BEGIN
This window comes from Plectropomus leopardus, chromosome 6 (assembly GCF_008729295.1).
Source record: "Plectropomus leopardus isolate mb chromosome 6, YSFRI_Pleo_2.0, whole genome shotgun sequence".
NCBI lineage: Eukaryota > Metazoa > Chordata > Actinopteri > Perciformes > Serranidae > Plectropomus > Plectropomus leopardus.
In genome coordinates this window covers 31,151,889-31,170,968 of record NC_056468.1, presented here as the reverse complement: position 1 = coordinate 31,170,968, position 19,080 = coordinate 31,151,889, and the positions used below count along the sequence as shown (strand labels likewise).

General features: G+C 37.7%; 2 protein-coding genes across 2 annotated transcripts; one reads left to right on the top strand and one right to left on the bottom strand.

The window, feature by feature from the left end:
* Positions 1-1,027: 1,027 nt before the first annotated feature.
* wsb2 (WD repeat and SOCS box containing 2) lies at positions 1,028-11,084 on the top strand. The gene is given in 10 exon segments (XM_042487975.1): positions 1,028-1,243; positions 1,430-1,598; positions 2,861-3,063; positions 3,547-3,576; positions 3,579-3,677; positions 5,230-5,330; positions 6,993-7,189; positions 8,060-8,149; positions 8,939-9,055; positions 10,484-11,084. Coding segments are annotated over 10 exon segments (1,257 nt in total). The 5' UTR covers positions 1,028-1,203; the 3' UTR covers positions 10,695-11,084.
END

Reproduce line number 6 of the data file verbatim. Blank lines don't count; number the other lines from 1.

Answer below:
The window, feature by feature from the left end: